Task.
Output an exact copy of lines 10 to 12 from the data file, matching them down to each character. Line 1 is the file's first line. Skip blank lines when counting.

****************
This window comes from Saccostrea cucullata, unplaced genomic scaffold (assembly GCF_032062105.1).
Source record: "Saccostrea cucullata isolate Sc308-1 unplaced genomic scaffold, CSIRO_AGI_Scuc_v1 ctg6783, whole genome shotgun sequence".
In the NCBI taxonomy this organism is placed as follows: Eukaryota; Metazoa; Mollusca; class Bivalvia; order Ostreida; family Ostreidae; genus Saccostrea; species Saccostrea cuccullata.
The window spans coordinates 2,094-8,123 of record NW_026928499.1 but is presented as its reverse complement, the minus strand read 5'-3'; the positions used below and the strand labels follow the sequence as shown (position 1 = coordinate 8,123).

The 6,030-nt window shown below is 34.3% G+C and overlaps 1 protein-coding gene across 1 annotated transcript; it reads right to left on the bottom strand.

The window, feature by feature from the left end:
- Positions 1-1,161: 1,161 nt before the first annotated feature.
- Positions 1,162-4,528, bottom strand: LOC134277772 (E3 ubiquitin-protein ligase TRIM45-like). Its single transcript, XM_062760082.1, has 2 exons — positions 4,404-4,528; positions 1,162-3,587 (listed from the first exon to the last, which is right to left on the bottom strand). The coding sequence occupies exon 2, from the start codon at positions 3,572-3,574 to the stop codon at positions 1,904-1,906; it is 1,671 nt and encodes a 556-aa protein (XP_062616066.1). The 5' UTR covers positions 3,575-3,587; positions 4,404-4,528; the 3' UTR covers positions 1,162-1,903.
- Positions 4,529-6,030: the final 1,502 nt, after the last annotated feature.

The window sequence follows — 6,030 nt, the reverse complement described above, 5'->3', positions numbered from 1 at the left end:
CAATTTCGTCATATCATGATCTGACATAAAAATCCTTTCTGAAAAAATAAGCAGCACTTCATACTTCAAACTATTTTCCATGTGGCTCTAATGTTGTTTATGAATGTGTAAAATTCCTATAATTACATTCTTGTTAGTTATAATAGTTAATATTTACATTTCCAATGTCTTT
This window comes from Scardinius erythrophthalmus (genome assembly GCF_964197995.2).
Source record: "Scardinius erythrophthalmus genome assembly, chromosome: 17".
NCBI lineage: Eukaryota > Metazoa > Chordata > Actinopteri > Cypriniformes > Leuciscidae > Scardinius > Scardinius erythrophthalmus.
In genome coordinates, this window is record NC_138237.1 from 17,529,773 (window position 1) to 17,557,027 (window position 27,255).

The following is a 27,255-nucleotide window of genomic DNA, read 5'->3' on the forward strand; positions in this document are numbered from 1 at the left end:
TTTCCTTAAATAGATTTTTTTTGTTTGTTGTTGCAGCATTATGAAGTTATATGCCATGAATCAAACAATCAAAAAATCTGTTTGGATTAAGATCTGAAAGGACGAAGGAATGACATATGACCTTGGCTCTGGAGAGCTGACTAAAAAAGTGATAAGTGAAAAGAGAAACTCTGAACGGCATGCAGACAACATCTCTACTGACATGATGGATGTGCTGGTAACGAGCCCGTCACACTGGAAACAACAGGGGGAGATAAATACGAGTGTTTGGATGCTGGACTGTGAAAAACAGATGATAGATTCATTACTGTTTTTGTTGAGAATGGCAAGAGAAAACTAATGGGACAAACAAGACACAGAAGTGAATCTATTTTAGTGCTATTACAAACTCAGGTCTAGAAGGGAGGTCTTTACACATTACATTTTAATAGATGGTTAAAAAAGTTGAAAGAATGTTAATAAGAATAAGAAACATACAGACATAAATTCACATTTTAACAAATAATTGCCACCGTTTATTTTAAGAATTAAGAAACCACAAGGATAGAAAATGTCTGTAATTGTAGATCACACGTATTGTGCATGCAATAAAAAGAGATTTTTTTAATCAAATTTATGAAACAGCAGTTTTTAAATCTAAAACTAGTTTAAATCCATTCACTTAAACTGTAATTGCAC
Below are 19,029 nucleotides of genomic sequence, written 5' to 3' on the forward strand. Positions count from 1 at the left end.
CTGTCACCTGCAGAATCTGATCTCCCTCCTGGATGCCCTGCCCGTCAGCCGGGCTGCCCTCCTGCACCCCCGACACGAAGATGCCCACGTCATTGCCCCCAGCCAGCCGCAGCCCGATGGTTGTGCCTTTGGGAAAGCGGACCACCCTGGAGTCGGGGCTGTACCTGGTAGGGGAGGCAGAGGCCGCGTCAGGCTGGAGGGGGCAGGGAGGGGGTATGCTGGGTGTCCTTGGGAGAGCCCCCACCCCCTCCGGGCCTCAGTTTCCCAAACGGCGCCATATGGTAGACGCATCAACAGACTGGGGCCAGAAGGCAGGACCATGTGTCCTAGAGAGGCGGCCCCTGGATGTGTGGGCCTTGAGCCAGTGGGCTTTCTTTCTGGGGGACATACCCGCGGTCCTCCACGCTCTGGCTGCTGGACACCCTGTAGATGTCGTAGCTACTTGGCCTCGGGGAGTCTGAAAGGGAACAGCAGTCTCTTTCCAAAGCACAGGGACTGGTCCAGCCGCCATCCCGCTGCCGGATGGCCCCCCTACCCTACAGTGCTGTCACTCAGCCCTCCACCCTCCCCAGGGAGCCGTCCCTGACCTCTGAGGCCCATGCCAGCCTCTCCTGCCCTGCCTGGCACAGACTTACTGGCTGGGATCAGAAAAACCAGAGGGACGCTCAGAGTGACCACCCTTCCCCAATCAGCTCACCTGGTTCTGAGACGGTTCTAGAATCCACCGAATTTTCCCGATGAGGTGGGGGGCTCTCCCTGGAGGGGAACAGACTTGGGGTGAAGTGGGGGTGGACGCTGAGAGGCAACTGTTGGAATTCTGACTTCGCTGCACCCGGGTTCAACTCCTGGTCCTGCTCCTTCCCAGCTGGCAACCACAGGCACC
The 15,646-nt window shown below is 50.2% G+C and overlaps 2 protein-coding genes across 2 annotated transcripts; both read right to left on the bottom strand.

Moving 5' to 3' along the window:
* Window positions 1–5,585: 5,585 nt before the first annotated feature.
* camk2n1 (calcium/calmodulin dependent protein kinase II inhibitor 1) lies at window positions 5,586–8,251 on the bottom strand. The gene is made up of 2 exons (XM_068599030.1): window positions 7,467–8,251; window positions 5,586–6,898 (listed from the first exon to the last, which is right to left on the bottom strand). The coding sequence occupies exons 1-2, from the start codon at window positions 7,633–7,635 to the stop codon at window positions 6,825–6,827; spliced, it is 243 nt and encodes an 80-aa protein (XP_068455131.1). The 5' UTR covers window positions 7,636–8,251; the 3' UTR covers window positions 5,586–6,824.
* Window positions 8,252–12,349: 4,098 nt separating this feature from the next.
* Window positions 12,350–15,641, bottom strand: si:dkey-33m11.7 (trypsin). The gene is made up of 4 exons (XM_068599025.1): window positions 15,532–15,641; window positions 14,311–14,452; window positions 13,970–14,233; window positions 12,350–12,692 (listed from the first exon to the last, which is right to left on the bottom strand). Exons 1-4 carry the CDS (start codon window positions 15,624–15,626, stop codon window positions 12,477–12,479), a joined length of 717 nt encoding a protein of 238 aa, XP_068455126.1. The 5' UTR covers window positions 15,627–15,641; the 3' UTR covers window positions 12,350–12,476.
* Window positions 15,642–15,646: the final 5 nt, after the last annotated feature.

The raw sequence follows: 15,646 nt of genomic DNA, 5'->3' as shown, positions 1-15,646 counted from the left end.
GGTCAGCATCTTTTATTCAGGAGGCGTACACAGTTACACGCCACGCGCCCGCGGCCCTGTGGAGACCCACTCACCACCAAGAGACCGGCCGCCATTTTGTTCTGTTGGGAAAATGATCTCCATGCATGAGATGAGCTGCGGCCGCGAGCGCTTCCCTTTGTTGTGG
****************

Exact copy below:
The window sequence follows — 6,030 nt, the reverse complement described above, 5'->3', positions numbered from 1 at the left end:
CAATTTCGTCATATCATGATCTGACATAAAAATCCTTTCTGAAAAAATAAGCAGCACTTCATACTTCAAACTATTTTCCATGTGGCTCTAATGTTGTTTATGAATGTGTAAAATTCCTATAATTACATTCTTGTTAGTTATAATAGTTAATATTTACATTTCCAATGTCTTT
This window comes from Scardinius erythrophthalmus (genome assembly GCF_964197995.2).